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NHS England promises world-class cancer services

Cancer Alliances to assess where local areas need to improve diagnosis and outcomes

Louise Prime

Thursday, 12 May 2016

More cancers will be prevented, cancer diagnosis sped up, survival rates increased and patient experience improved under new plans* to “deliver world class cancer services”, NHS England announced this morning. The plans include new Cancer Alliances to pinpoint areas where local improvement is needed, asking commissioners to collaborate with others on prevention strategies, improving response to GPs’ increasing demand for diagnostic testing, and encouraging appropriate GP follow up after diagnosis and treatment.

NHS England said it has made a £15m initial and immediate investment for a major programme of work to support earlier and faster diagnosis of cancer, and that it will make “the investment required to deliver a modern, high-quality service”. Cancer charities have welcomed the plans, but insisted that NHS England and the Government must show clearly how they will support their implementation with the necessary, ringfenced funding.

The National Cancer Transformation Board plans include:

  • Clinical and other leaders working together locally in Cancer Alliances (starting this September) to use whole pathway data in the new Cancer Dashboard – including survival, early diagnosis rates, treatment outcomes, patient experience and quality of life – to pinpoint areas for improvement. NHSE said they “will be able to provide cancer-specific leadership for the new sustainability and transformation plan (STP) footprints”.
  • Significantly reducing the 40% of cancers caused by behavioural, lifestyle and environmental factors by engaging clinicians, commissioners and local authority providers in new initiatives to change behaviour, increasing public awareness of risk factors and health promotion, especially with vulnerable groups.
  • Ensuring that diagnostic services are ready and able to respond to rising demand so that people are diagnosed quickly (the Five Year Forward View included 7% growth in overall diagnostic activity year on year to 2020/21). Demand is already rising for diagnostic tests because of the ageing population, as well as the effectiveness of initiatives to raise public awareness and support GPs – over 1.5 million urgent GP referrals for suspected cancer were made last year, an increase of 50% in the past four years.
  • Accelerating the commissioning and provision of services to support people affected by cancer. By working through a ‘Recovery Package’, patients and clinicians assess patients’ holistic needs and plan appropriately for their care and support. They ensure that a ‘treatment summary’ is sent between a patient’s hospital and their GP, that they are appropriately followed up by their GP, and can attend ‘health and wellbeing events’ for patients and carers.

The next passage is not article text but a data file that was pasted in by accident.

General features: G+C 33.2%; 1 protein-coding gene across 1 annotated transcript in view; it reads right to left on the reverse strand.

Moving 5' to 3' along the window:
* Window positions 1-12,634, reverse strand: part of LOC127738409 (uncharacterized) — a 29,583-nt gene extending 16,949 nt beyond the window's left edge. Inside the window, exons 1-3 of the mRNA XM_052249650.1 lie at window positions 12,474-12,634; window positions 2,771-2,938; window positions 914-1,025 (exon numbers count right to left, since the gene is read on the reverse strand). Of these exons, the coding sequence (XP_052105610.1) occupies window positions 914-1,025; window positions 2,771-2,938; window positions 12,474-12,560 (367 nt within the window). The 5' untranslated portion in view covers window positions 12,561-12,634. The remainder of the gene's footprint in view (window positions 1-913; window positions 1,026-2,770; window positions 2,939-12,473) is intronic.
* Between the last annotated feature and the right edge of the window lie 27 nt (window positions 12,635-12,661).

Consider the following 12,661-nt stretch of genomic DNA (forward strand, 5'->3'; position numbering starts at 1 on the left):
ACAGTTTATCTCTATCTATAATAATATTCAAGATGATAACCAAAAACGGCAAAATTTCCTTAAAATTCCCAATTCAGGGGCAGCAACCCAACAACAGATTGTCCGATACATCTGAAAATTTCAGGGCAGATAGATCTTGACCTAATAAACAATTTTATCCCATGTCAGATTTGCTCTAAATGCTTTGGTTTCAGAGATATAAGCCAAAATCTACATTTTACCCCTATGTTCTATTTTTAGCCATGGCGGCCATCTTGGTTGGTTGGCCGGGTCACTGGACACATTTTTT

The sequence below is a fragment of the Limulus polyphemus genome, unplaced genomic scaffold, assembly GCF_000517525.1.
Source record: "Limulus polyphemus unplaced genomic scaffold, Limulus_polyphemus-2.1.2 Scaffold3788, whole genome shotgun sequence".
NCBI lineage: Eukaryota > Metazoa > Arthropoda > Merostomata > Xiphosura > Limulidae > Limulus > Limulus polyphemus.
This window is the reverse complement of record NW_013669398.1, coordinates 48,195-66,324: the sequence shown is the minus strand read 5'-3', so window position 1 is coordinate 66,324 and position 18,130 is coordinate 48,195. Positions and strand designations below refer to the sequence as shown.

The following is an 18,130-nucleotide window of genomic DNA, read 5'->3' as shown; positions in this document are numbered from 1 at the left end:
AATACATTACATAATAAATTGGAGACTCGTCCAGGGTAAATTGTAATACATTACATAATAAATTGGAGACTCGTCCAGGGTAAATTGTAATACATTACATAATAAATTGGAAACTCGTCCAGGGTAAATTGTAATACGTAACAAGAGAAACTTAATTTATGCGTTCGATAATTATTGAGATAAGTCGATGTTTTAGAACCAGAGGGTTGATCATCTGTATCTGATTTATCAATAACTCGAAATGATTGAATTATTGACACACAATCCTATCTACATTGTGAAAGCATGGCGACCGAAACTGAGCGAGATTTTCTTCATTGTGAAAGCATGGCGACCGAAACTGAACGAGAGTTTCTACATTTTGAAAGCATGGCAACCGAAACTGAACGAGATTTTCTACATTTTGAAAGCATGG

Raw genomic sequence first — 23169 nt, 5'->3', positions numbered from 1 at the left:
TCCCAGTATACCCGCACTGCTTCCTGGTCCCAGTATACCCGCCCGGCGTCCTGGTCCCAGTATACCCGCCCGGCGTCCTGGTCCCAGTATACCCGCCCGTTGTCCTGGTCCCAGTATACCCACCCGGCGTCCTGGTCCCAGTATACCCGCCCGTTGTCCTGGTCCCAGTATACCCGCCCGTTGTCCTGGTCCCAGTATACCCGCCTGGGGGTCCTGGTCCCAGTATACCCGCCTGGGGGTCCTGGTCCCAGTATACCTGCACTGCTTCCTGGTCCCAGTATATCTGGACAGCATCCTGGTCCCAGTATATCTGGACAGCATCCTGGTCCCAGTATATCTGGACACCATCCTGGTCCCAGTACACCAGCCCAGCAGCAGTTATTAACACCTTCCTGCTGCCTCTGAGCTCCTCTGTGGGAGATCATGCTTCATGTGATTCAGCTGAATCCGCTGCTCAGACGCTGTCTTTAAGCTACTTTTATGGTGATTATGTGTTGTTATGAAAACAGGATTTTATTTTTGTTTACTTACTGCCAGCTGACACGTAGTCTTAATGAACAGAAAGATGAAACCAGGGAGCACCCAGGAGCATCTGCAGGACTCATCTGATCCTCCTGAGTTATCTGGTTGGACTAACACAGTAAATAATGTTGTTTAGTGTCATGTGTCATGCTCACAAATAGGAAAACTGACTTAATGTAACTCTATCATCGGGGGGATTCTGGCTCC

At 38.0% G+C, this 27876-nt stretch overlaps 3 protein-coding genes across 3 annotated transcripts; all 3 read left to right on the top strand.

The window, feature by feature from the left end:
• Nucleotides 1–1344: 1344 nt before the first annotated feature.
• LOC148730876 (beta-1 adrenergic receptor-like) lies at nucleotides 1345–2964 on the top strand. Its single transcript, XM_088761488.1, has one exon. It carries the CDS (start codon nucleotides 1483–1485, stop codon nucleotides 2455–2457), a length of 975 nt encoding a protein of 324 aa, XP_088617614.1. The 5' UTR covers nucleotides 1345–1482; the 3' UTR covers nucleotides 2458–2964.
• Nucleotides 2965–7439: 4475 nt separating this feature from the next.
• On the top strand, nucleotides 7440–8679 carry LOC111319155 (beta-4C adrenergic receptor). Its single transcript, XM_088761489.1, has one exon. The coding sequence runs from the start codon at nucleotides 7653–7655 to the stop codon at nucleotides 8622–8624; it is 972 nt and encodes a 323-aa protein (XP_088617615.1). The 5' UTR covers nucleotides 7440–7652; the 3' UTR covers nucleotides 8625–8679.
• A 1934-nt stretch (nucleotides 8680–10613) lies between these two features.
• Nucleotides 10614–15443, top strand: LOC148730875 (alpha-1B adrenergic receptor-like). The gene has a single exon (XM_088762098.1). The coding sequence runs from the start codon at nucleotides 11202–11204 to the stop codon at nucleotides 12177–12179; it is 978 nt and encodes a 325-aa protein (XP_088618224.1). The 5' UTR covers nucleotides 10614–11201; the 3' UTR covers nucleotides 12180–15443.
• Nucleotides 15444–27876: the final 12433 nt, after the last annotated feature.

Cally Palmer, national cancer director for England, said: “Through this cancer strategy we will drive a transformation in cancer care that will touch every corner of the country and improve services for thousands of people … This is an ambitious plan which, over the next four years, provides us with an exciting opportunity to make a real difference to cancer patients everywhere.”

Dr Fran Woodard, executive director of policy and impact at Macmillan Cancer Support, said: “We hope that added investment in early diagnosis and the setting up of Cancer Alliances will play an important part in tackling recurring problems such as missed waiting time targets. We are also pleased to see commitments in the plan to ensure more people benefit from personalised care after treatment. But it is not clear how these parts of the strategy will be funded over the next five years.

“NHS England and the Government must set out how they propose to fund this essential part of the cancer strategy if the improvements described in the plan are to be delivered. NHS England must also guarantee that necessary funding will be ring fenced in future budgets to ensure the plan published today can credibly be put into action."

* Achieving World-Class Cancer Outcomes: Taking the strategy forward. NHS England, May 2016

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